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"Vinegar syndrome" of LCD screens (and how to rescue)

·4 mins

Today I learned: “Vinegar syndrome” of LCD screens (and how to rescue)

Short background: LCDs are essentially composed of five layers - a middle liquid crystal layer, sandwiched between two glass plates, each with a linear polarizer film on the outside (polarizer-glass-crystal-glass-polarizer).

The polarizers are 90° to each other. Light entering from the back is polarized and naturally blocked by the front polarizer. Depending on voltage, the liquid crystal can reorient the light to match the polarization of the front filter, allowing the light to pass (white) or not (black)1.

With time (7-10 years), and depending on storage conditions, the cellulose acetate polarizer undergoes an organic reaction2 and turns cloudy and acidic, losing its polarizing properties. When peeled, it smells of vinegar - hence the name (one of the reaction’s products is acetic acid - a.k.a actual vinegar you use in the kitchen).

The screen will develop “white spots”, sometimes to a point where the screen is unreadable in affected areas.

Screen is barely readable…
Screen is barely readable...

The screen can be rescued by peeling the damaged polarizer, removing the glue with isopropyl alcohol, and attaching a new linear polarizer after carefully orienting it to match the original polarizer. Easier said than done - look up many YouTube videos on this fix for the specifics.

Back-side, after disassembly of the module. Looks like there might be a crack in the glass?
Back-side, after disassembly of the module. Looks like there might be a crack in the glass?
Scraping off the damaged polarizer was agonizing. You have to be firm to remove the glue, but very delicate not to scratch/crack the glass or damaging one of the delicate connections to the board.
Scraping off the damaged polarizer was agonizing. You have to be firm to remove the glue, but very delicate not to scratch/crack the glass or damaging one of the delicate connections to the board.
Finally! It wasn’t a scratch after all.
Finally! It wasn't a scratch after all.

How did I get here?

About a year ago I bought a second-hand oscilloscope3 with a small white blemish in the middle of the screen. It was a good deal due to the defect. With time, the blemish grew bigger and bigger, to a point where the waveform was barely visible.

I emailed the manufacturer an inquiry about a replacement LCD, and got an answer that they no longer offer maintenance services for that model. However, they did have a similar (not exact) part number that they can send me for $160 (+$60 in shipping) - but they don’t have the scope on-hand and cannot test the screen so I have to assume all risk. I decided to pass.

As I was unable to find details on the LCD module on the Internet, I emailed the LCD manufacturer to get the device’s datasheet, hoping I could find a cheap compatible module on AliExpress or something. Alas - this is an industrial module (320x240 5.7” RGB), and while AliExpress had a lot of monochrome modules with that spec for a reasonable price, the RGB ones were scarce, expensive, old, and with incompatible pinout which would require me to build an adapter.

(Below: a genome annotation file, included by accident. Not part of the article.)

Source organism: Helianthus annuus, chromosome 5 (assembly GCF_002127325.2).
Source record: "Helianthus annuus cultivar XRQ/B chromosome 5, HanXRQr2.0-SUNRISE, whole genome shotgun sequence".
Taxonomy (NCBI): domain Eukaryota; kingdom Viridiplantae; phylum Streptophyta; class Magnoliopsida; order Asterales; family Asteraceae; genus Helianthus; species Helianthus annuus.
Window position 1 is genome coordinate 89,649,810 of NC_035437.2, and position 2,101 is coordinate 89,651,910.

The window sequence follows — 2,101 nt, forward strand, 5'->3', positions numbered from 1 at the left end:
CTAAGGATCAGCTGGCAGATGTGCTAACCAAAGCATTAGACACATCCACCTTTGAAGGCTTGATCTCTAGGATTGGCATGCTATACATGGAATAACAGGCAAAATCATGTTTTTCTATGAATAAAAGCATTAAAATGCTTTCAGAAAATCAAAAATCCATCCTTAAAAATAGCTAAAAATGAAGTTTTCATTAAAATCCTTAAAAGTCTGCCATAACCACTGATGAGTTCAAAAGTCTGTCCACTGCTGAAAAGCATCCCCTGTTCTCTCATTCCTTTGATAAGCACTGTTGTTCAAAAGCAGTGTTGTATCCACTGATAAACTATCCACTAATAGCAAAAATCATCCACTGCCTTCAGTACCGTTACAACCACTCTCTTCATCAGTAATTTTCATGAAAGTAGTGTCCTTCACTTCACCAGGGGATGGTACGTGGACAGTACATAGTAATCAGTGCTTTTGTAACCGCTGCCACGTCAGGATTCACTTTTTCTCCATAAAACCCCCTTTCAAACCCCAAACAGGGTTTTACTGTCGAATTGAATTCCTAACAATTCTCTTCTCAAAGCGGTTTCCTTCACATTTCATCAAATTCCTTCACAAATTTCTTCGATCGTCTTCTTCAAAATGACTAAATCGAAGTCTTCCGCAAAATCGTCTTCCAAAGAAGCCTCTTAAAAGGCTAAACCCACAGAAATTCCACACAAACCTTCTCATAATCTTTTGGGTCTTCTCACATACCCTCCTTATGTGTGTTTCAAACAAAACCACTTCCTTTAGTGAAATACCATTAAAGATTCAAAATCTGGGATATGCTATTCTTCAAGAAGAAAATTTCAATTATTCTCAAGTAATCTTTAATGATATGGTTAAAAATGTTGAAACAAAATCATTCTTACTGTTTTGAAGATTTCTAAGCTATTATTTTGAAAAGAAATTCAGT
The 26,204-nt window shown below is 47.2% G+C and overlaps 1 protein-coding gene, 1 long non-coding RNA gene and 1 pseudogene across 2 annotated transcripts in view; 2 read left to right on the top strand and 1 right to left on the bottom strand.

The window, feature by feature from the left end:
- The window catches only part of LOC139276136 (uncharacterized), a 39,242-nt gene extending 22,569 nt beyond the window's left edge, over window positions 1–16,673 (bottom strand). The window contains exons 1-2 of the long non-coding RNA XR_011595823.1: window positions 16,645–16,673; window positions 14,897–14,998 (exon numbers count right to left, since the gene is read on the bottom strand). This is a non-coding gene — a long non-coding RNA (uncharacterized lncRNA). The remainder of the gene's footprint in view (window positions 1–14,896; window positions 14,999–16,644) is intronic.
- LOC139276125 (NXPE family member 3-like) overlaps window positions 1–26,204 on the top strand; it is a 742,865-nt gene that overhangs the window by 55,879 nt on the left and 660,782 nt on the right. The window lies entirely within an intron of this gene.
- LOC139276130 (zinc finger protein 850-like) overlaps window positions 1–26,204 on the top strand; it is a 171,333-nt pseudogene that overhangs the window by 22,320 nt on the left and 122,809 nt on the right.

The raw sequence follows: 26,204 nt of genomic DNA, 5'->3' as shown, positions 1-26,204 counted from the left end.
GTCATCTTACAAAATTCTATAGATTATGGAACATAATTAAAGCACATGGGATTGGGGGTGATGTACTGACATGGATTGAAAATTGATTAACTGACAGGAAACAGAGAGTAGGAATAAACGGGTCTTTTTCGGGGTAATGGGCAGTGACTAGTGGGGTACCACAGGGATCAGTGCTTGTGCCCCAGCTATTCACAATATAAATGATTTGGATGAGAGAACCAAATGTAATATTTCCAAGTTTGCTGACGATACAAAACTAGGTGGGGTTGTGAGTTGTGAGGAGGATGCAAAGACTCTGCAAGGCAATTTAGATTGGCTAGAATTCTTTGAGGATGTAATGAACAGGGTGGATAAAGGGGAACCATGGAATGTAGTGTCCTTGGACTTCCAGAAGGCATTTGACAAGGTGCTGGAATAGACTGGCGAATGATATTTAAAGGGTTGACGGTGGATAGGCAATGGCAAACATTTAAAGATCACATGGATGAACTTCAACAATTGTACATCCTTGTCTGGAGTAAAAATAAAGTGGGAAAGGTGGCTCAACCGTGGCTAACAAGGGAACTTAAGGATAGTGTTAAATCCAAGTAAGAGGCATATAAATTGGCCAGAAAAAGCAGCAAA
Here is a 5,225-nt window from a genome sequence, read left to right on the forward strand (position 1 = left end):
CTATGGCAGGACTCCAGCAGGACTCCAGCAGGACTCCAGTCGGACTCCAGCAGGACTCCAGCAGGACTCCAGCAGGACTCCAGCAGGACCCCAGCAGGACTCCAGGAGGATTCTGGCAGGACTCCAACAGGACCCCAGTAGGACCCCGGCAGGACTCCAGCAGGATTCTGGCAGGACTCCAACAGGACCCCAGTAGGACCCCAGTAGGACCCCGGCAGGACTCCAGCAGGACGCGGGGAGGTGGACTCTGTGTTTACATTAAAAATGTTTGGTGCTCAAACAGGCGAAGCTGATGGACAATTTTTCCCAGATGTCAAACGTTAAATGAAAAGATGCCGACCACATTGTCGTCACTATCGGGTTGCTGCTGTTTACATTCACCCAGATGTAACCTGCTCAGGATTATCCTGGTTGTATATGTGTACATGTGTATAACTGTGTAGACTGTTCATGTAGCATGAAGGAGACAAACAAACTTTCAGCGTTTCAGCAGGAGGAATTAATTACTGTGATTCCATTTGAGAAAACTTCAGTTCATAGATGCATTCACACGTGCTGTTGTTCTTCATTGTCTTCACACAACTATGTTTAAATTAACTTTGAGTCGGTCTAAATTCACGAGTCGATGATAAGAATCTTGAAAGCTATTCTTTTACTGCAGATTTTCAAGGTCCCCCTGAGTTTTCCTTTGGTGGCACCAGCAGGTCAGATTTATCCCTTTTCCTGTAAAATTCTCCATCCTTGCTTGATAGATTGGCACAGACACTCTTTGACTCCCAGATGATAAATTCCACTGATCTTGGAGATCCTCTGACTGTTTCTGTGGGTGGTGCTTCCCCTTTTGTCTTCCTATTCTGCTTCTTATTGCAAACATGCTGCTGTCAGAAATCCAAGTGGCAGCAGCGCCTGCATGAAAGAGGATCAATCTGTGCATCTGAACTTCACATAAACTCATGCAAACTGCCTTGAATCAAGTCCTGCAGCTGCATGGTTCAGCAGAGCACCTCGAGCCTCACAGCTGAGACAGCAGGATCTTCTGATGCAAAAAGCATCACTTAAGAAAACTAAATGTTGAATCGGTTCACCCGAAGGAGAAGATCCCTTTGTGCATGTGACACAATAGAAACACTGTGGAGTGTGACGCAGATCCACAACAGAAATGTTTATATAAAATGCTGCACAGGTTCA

I’ll skip the part where I considered a conversion to monochrome (the scope’s board had a B/W header, but I had to figure out the pinout), or connecting a small tablet to the USB port in host mode and use the scope’s display dump ability to show the waveform on the tablet (near real time, but not quite. Also proprietary protocol in need of reversing). I will also skip the idea of sampling the LCD timings with a Raspberry Pi and showing the image on a cheap, modern, consumer-grade LCD module. All of the above were too much work.

So I decided to try my luck with replacing the polarizer - even though the screen looked like it had a crack in it. It took almost two hours to carefully remove the damaged polarizer (the glue became brittle and horrible), but I was able to return the module to a working condition.

The sharp-eyed readers (that got this far) would notice the colors are now pretty washed. I probably used a low-quality polarizer which lets too much light pass. Also - there are some air bubbles trapped between the glass and the polarizer. Nevertheless, the screen is now readable, and this is good enough for my hobby-grade oscilloscope.

Total $$$ saved - about $100. Total time saved on shipping - 3-4 weeks. Time spent on this problem - about a week. What I learnt in the process - priceless 🙂

Much better now! Though the low-quality polarizer is showing. I might replace it some day.
Much better now! Though the low-quality polarizer is showing. I might replace it some day.

  1. LCDs are a complicated matter with many variations, so I’m keeping it simple, although inaccurate ↩︎

  2. Cellulose acetate film - Decay and the “vinegar_syndrome” on Wikipedia ↩︎

  3. 150MHz GW Instek GDS-820C ↩︎